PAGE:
i can drink my toner

Know how to make a cup of tea? Good, then you can make your own toner. To be honest, for years I figured toning was a waste of time, but then I learned that a good plant-based toner can actually do great things for your skin and keep it looking young and supple. Here's the gist:


  • Skin naturally has a slightly acidic layer on its surface (called the acid mantle), which keeps it protected from pimples, infections, redness, dryness etc. Cleansing can disrupt the acidity but using a good herbal toner takes the skin back to its correct pH.
  • Herbal toners can help treat skin problems like acne, redness, sensitivity, dryness, dullness...
  • They reduce the size of pores.
  • Help your moisturiser work better.

You could buy a ready-made toner, but most are made with synthetic ingredients that can actually be very drying. And I find certified organic options way too pricey. Then there's the issue of packaging. My view is that Why buy a packaged toner when it's so quick and easy to make your own organic and Better version and:

  • know exactly what goes in it
  • know you can drink it, so it's 100% safe 
  • avoid packaging
  • make versions that suit your skin type or skin problem
  • grow the ingredients yourself.

I like the idea of being able to eat what I put on my skin. If you like the idea of being able to eat what you put on your skin, you might like my edible bronzer.

Why herbs?
Herbs contain vitamins, minerals and potent anti-oxidants, anti-inflammatories and anti-bacterial ingredients that help to hydrate and heal. Allow me to give a few examples:

Lavender contains linalool, a calming and anti-inflammatory substance that can ease anxiety as well as soothe skin (it's also insect repelling, so there you go). Peppermint contains menthol, which tricks your nerve endings into believing your body is cooler than it actually is. White willow bark, renowned for treating acne, contains salicylic acid which is the active ingredient in aspirin.

Herbs have been used for cosmetic and medicinal purposes since we were cavemen and testament to their healing properties now form the basis of many skin care products (and medicines).

The difference (between cavemen days and now) is that nowadays scientists extract the active ingredients, mix them with fillers, bottle them and sell them for a pretty penny...

Which herbs should I use?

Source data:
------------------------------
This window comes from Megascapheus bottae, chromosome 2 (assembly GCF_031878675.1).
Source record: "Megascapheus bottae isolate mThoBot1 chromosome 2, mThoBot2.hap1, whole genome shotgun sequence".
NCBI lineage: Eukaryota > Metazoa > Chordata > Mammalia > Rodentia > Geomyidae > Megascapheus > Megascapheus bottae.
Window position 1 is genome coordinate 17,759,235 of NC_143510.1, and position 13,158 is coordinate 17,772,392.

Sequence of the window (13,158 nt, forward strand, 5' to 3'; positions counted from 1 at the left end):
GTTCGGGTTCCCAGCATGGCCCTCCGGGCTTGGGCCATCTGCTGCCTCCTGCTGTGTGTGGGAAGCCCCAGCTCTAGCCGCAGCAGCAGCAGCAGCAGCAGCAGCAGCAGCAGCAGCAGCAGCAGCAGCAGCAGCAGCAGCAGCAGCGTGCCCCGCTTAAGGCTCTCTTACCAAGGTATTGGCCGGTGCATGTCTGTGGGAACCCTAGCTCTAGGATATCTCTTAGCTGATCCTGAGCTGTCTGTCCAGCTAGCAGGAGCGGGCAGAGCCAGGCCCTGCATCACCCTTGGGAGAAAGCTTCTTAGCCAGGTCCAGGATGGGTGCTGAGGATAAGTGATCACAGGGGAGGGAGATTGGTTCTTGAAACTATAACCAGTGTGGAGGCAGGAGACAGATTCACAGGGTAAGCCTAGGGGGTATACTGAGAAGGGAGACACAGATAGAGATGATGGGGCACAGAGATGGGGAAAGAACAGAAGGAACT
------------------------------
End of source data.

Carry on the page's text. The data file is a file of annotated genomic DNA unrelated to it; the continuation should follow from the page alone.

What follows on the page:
The beauty of making your own toner is that you can experiment and use whichever herbs suit your skin type or skin problem. I have acne-prone skin and find that a combo of lavender and thyme helps to keep it clear. Calendula (marigold) is great for oily skin. Chamomile is good for any skin type but especially dry or irritated skin. Rose is excellent for all skin types and especially ageing skin. For a fuller run-down of herbs for each skin type, check out my Beauty, naturally guide which you can download here:




How long before I see results?
Short answer, it depends. Skin renews itself every 2 - 4 weeks depending on age and condition, so it could take a few weeks before you really start to see the full benefits of herbal toning. In saying that, I noticed a marked difference within the first week.

So, without further delay, here's how to make your own organic toner:

Organic herbal toner

1 cup water
2 tbsp dry herb(s) of choice or 1 handful fresh herb(s) of choice
muslin cloth
glass storage bottle (I use a small glass spray bottle purchased from the health food shop)

For delicate herbs or flowers (like chamomile, calendula, rose etc)
Place herbs in a glass container. Pour over boiling water and let the herbs infuse until cooled. Strain into a glass storage bottle and keep in the fridge. Keeps for about 1 week.

For woody herbs (like lavender, thyme, rosemary, lemongrass etc)
Place herbs in a small saucepan, add water and simmer with the lid on for about 15 - 20 minutes. Remove from heat, allow to cool then strain into a glass storage bottle. Keeps in the fridge for about 1 week.

How do I apply the toner?
To use, either apply with cotton wool or spray directly onto face. I spray directly onto my face to save on materials. Apply your moisturiser before the toner completely dries - it just works better that way. I've written about what I use to moisturise before, here.

Have you been making your own herbal toner? Let me know how you go!


4 comments:

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  2. Will definitely try this one too. Thanks Maria.x

    ReplyDelete
  3. I made some using your method with lavender and calendula and it's only been a few days but I'm already hooked! I love how it makes my face feel a bit tighter but not in the horrendous dried-out sort of way that mainstream beauty products do. Thank you!

    ReplyDelete
  4. This is such a great resource that you are providing and you give it away for free.
    HP

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